Quite simply, as a way of getting about river cruising is hard to beat. River ships provide ever-more luxurious floating accommodation and reliable, quality meals without the bother and unpredictability of hunting down restaurants. You unpack once. You see splendid scenery rolling past rather than open ocean and spend most days tied up in the heart of riverside villages and cities. The choice of ships, rivers and itineraries is growing at an extraordinary pace. But beyond all that, river cruising is really about the destinations. Here are five ways river cruising satisfies the senses.
1 You can do more than ever before
The standard old-town tour is a little bit yesterday. River cruise shore excursions are increasingly flexible, more youthfully orientated and more interesting. You might visit Xian’s terracotta warriors with a conversation expert, join a pastry-making class in Lyons, learn about brandy-making near Bordeaux or attend an exclusive cocktail reception in a German castle. Some ships carry bicycles and GPS guides that allow you to explore by yourself. There has also been a rise in special-interest cruises that cover topics such as beer, wine, spring blossoms, Christmas markets, golf, music and more.
2 You can enjoy spectacular scenery
Some landscapes are meant to be seen from a river. The vineyard-clad and castle-topped hills of the Rhine Gorges are the most cruised strip of river for good reason: nothing beats the 360-degree panoramic views from a ship’s deck. The soaring cliffs of the Iron Gates on the Lower Danube (shared by Serbia and Romania) and the fabled Three Gorges on China’s Yangtze River are hard to see any other way. Other fabulous scenery unfolds along the United States’ Columbia River and the Elbe in Germany, nicknamed the “Saxon Switzerland” for its mountains.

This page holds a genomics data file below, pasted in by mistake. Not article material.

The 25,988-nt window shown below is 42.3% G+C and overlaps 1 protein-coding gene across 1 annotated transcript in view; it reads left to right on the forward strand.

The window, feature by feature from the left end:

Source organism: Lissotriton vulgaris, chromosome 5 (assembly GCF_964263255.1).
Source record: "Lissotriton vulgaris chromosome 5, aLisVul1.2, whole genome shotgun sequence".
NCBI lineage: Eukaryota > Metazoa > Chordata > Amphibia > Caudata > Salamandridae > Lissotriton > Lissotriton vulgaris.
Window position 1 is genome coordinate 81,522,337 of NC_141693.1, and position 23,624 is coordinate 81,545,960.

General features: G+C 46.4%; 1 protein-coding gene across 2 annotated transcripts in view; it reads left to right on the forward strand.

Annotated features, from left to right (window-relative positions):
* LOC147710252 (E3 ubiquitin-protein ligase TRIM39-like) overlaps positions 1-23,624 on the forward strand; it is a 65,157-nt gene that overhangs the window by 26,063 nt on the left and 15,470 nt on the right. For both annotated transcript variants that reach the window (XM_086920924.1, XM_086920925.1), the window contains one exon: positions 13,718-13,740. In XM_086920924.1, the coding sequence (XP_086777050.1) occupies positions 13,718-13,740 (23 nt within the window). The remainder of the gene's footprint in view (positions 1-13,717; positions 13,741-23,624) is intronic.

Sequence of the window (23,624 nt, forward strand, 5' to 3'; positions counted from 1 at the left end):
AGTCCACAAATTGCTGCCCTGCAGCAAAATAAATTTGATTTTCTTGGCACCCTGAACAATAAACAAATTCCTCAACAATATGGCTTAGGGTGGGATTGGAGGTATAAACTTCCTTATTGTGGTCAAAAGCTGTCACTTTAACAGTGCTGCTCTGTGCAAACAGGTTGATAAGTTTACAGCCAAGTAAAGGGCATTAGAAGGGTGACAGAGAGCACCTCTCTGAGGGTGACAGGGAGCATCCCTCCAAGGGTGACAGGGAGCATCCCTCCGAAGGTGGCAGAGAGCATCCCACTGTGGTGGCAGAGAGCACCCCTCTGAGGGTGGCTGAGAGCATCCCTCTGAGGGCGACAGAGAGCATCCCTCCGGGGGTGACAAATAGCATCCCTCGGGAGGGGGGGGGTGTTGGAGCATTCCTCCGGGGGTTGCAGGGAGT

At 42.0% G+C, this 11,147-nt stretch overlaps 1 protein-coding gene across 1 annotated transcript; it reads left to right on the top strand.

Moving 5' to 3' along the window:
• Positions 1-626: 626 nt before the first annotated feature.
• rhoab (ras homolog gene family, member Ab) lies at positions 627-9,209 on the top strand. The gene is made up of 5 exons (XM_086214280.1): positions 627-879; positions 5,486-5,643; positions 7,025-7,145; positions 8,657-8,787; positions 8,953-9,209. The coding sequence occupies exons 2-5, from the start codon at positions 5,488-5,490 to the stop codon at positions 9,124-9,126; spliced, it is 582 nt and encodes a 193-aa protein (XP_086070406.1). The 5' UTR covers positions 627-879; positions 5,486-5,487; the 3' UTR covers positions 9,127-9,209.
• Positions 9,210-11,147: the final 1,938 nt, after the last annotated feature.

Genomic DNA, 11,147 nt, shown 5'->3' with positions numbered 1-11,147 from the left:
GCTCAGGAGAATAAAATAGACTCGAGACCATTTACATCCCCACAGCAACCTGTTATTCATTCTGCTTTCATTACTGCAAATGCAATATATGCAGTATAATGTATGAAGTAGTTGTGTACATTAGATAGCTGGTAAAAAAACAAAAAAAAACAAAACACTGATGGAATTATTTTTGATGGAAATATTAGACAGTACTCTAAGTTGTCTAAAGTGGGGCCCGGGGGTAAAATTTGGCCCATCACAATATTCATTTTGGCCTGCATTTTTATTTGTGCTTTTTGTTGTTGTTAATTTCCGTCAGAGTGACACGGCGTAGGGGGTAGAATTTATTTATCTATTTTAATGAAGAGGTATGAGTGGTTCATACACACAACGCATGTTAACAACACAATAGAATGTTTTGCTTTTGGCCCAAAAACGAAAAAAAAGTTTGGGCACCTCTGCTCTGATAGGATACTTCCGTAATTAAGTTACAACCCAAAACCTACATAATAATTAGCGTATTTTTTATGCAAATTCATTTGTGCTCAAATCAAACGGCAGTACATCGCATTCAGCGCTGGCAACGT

3 You can visit hard-to-reach places
River cruises aren’t confined to the beaten track: you can cruise the Mackenzie River in the Canadian Yukon and Gambia River in West Africa. Even mainstream cruises take you to remote places. A river cruise between Moscow and St Petersburg sails through the big-sky, forest-filled landscapes of northwest Russia with stops such as the remote Kizhi Island on vast Lake Onega, known for its World Heritage wooden churches. A Mekong River cruise in Vietnam and Cambodia has shore excursions at riverside villages and temples that would take uncomfortable days to get through by road.
4 You can enjoy local cuisines
The days of bland international fare on board river ships are fading fast, allowing you to sample the more sophisticated and varied fare that reflects the destination: strudel in Austria, noodle soups in Vietnam, blue cheese and coq-au-vin in France. There has also been a rise in gourmet-themed shore excursions that take passengers to local markets, cooking schools, chocolate and vinegar producers and restaurants, not to mention a surge of interest in river cruises in some of Europe’s best wine regions, including Bordeaux and the Rhone in France and the Douro River in Portugal.
5 You can explore wild places
While many associate river cruising with Europe, a seismic shift has seen huge growth in river cruising across the world. A future trend could see us cruising more remote places, with a focus on wildlife and nature rather than culture. Already, you can sail on the Amazon in Peru, Ecuador and Brazil for close encounters with pink dolphins, monkeys and macaws – and the chance to fish for piranha. A Chobe River cruise in Botswana and Namibia takes you through magnificent floodplains teeming with hippos, elephants and giraffes for a safari with a difference.
Lines to try: APT, Avalon Waterways, Evergreen Tours (Emerald Waterways), Scenic, Tauck, TravelMarvel, Uniworld.